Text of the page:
The SEN is broken up into three different kinds of classrooms, each marked by a different letter and number that indicate the goal of the class and the level. Classes that start with the letter A stand for academic, with the goal of the class to keep the children enrolled at the same academic level as typical children in the same class level (as indicated by the number) but with extra support. For example, class A-2 is a class with the same curriculum as typical second graders but each student is given extra attention with approximately 4 students to every special educator. In addition to the A level classes, there are F classes which place a greater emphasis on functional needs. In these classes, the students are more impacted by their disability and thus the curriculum shifts to more practical daily needs (such as learning about using money) instead of straight academics. The most impacted students are placed in O classes, which place an emphasis on occupational needs.
Because the primary focus of the present study is to examine students on the autism spectrum that are with typical students throughout the day observations only took place in A classes, as students in F and O classes are rarely integrated with typical children except for the morning assembly. The researcher spent 2-3 days in three different A level classes: A-1, A-2/3, and A-6.
Each classroom is comprised of eight children with different disabilities (including but not limited to learning disability, ADHD, cerebral palsy, autism, and hearing impaired) split into two groups of four. While it is considered one class, the two groups sometimes have different curriculums and participate in different activities throughout the day. Both A-1 and A-2/3 contained one child with autism, while A-6 had two children on the spectrum. Of the four students observed, only the student from A-2/3 is integrated in a general education classroom for a more intense academic subject (math). The rest are only included with typically developing peers during co-curriculars (pottery, art, music, P.E.) and free play and lunch periods.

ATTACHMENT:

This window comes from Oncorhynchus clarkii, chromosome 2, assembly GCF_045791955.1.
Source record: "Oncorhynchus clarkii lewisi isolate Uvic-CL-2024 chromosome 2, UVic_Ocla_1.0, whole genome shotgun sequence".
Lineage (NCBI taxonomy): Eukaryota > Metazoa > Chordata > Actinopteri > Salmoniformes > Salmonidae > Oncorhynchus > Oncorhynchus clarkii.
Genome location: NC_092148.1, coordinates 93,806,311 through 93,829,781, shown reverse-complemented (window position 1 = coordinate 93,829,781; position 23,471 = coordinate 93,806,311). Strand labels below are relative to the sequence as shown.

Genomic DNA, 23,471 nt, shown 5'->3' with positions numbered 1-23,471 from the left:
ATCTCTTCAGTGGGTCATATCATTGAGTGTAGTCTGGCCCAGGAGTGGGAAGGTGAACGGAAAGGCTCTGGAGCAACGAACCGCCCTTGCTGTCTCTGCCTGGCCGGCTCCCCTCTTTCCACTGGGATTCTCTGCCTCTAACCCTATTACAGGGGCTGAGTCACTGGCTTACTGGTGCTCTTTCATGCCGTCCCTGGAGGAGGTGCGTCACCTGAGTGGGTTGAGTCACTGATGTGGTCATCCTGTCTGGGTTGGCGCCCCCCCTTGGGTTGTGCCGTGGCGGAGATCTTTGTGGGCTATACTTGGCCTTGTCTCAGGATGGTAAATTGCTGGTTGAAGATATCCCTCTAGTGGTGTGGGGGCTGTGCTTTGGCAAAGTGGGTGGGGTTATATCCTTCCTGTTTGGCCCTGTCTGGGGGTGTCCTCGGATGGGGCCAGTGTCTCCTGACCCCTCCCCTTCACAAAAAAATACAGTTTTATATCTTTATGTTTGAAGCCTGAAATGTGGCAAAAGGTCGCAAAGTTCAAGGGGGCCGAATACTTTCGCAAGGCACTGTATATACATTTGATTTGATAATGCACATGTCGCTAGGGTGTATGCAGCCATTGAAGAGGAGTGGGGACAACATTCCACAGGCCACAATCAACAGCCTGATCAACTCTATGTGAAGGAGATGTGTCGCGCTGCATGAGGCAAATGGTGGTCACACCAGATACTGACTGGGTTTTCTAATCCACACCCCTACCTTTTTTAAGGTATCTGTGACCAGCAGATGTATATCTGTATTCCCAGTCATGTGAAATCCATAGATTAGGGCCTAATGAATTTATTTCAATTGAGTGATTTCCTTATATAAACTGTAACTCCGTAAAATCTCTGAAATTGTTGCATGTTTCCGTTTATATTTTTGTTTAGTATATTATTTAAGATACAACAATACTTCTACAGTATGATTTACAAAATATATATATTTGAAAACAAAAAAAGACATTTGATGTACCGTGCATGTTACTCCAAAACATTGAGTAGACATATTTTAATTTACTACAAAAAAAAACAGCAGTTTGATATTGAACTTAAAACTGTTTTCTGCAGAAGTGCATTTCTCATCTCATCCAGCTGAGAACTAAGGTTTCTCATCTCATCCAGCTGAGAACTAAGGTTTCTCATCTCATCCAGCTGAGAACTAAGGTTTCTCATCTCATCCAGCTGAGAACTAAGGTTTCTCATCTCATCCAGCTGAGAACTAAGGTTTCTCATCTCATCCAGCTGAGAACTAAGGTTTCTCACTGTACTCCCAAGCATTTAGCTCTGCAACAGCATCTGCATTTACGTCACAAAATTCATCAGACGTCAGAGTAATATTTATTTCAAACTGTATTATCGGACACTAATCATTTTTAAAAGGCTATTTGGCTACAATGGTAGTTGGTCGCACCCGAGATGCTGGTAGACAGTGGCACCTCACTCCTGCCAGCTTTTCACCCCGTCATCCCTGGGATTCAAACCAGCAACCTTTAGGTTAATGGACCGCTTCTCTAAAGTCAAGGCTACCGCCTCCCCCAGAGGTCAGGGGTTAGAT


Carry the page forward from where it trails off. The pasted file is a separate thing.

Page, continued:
Themes from School #2 Observation:
- Teachers are trained well in behavior management, positive reinforcement techniques, and the use of visual aides
- Students struggle during unstructured social times (lunch, free play)
- When structured, social activity flourishes
- Co-curriculars offer little in the way of social opportunities
- Continued physical separation from typically developing peers in integration of more intense subjects
- Typical students are relatively understanding of children on the spectrum, and are willing to help/redirect. Due to school mantras of inclusion and understanding? Debriefing of classes that a student who may need extra help will be in class?
- Students with ASD are less rigid than what the observer has seen in the U.S. More open to schedule changes and shifts without prior notification. Due to the chaotic nature of living in Delhi?
- Intentions of inclusion present, poorly executed in many ways though. No additional help at school #1 (SLP, OT, aide, etc.) at school #1. Students at School #2 are rarely interactive with neurotypical students even though they are proximally close throughout the day. Teachers and school personnel fail to facilitate social interaction.
- When structure is introduced (organized game, books, etc.) to social situations, students flourish with neurotypical peers.